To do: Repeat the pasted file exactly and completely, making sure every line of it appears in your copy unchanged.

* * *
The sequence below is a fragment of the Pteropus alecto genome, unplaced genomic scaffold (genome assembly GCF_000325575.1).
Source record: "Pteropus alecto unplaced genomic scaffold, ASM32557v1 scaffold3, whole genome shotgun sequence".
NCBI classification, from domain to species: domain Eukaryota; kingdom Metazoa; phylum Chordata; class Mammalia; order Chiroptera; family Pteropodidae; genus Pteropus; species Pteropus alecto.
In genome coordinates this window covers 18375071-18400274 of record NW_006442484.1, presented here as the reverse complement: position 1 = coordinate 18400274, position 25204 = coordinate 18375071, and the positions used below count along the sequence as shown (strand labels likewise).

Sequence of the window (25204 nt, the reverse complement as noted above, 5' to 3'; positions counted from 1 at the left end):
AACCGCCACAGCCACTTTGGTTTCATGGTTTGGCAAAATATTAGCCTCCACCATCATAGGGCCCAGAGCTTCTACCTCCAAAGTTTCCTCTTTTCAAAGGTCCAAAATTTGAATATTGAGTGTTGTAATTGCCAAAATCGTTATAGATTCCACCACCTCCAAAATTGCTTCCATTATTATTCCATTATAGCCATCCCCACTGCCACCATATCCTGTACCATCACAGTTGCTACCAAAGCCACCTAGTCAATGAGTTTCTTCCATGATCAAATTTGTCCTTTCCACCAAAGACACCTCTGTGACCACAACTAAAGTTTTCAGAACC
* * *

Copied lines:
The sequence below is a fragment of the Pteropus alecto genome, unplaced genomic scaffold (genome assembly GCF_000325575.1).
Source record: "Pteropus alecto unplaced genomic scaffold, ASM32557v1 scaffold3, whole genome shotgun sequence".
NCBI classification, from domain to species: domain Eukaryota; kingdom Metazoa; phylum Chordata; class Mammalia; order Chiroptera; family Pteropodidae; genus Pteropus; species Pteropus alecto.
In genome coordinates this window covers 18375071-18400274 of record NW_006442484.1, presented here as the reverse complement: position 1 = coordinate 18400274, position 25204 = coordinate 18375071, and the positions used below count along the sequence as shown (strand labels likewise).

Sequence of the window (25204 nt, the reverse complement as noted above, 5' to 3'; positions counted from 1 at the left end):
AACCGCCACAGCCACTTTGGTTTCATGGTTTGGCAAAATATTAGCCTCCACCATCATAGGGCCCAGAGCTTCTACCTCCAAAGTTTCCTCTTTTCAAAGGTCCAAAATTTGAATATTGAGTGTTGTAATTGCCAAAATCGTTATAGATTCCACCACCTCCAAAATTGCTTCCATTATTATTCCATTATAGCCATCCCCACTGCCACCATATCCTGTACCATCACAGTTGCTACCAAAGCCACCTAGTCAATGAGTTTCTTCCATGATCAAATTTGTCCTTTCCACCAAAGACACCTCTGTGACCACAACTAAAGTTTTCAGAACC